pitbull exercising your dog
Exercising your dog: A Pit bull exercising with his owner. Pit bulls love to stay active. If you have an active life style this is the breed to own. Despite of the myths that surround this breed, they can be a great addition to any family.

Exercising Your Dog is in important part of keeping them healthy, building muscle in dogs, and keeping your dog happy. By exercising your dog you can keep them active for many years and avoid health problems and expensive vet bills down the line.

Table of Contents:

  • Exercise Tips for Dogs
  • Exercising Your Dog
  • Warm Up Tips
  • Poison Control Tips for Dogs
  • Training Your Dog To Avoid Poison
  • Avoiding Certain Types of Bad Foods
  • Dog Vitamins
  • Links and Resources

Exercising your Dog

Since we were young, we’ve all been told time and time again that getting enough daily exercise is vastly important to maintaining good overall health. This isn’t just true for humans, but for all animals with whom we share the earth. Some of us have taken in one or a few of these fellow planet inhabitants and are for them as our pets and furry family members. So it’s of the utmost importance to make sure that our animal companions get the proper exercise they need, too. Outlined below, you’ll find some helpful tips and tricks for keeping your canine pals in tip top shape.

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You may have heard the phrase, “A good dog is a tired dog” once or twice. This definitely rings true. If your dog is properly exercised, you might find that he’s much calmer when simply lounging at home. Not only will you see a decline in any past hyperactivity, but a veterinarian would happily tell you that proper exercise will ensure that your dog’s bones and joints remain healthy, and his heart and lung functioning will improve. If perhaps you enter your dog into show competitions, the judges will be able to tell that your pup’s muscles are in good shape with a simple touch.

Just as with humans, regular exercise benefits not only the body but the mind. Stimulating your dog’s brain will help him in a variety of ways. Be sure to remember, though, there’s always a point of excess. Too much physical strain can upset your dog emotionally as well. It’s important to make sure your dog is happily exhausted after an exercise session, not panting in desperation. Along these lines, remember that a long walk with your dog could be even better than an exhausting run the same distance. Playing fetch can be quite fun, but remember not to throw the ball so high that your dog might land awkwardly from a jump and hurt himself.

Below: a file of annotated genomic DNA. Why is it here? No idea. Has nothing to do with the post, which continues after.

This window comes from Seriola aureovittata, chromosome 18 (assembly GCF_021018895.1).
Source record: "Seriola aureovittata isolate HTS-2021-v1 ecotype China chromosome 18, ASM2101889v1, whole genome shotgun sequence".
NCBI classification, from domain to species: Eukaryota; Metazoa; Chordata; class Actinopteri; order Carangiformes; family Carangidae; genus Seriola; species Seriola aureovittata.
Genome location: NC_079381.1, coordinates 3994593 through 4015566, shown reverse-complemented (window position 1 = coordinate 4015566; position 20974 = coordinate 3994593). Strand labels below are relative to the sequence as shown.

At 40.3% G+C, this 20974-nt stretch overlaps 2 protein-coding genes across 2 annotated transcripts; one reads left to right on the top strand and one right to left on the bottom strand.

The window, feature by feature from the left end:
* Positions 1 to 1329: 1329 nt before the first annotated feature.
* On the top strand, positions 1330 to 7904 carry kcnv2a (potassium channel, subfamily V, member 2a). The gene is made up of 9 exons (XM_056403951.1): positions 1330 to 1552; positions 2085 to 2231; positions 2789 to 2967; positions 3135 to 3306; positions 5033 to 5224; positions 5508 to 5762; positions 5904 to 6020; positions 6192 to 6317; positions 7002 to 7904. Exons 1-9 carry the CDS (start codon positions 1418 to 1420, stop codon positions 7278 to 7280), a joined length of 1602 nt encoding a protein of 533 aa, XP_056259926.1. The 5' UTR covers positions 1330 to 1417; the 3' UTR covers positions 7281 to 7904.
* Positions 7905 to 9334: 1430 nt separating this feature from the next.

Besides general moderation, there are some other factors to consider when deciding when and how much to engage in exercise with your dog. Heat is a factor we have to take into consideration more for dogs and with humans. Some dogs have somewhat inefficient cooling systems in their bodies. Specifically, an older dog would become exhausted more easily than one in the prime of his life. A long haired, black dog would be very much at risk for overheating on a hot, sunny day.

Another commonality between human and dog exercising: Dogs should be given the chance to warm up a bit before engaging in strenuous exercise. Walk briskly for a bit before breaking into a full run with your dog, or throw a ball a short distance a few times before asking your dog to “go long” time after time.

The amount of play and exercise necessary will clearly differ from dog to dog. Puppies and older dogs need less than an adolescent dog. Smaller dogs won’t require as much of a work out as the larger breeds of dogs descending from working breeds. The exercise method you choose will very between dogs as well. More powerful breeds may enjoy engaging in weight pulling, or pulling weighted carts across a certain length. Weight pulling is a great way to build muscle in dogs. Others, such as Huskies, might want to revisit their roots as sled dogs. If you live near a body of water, your dog might enjoy taking a swim in the ocean or lake with you. Many others just want a simple walk or game of fetch.

Remember that this is not simply a physical or mental health activity for your pup. This qualifies as a bit of exercise for you, too! This is also a chance to spend some quality time with your furry friend and increase the bond you share.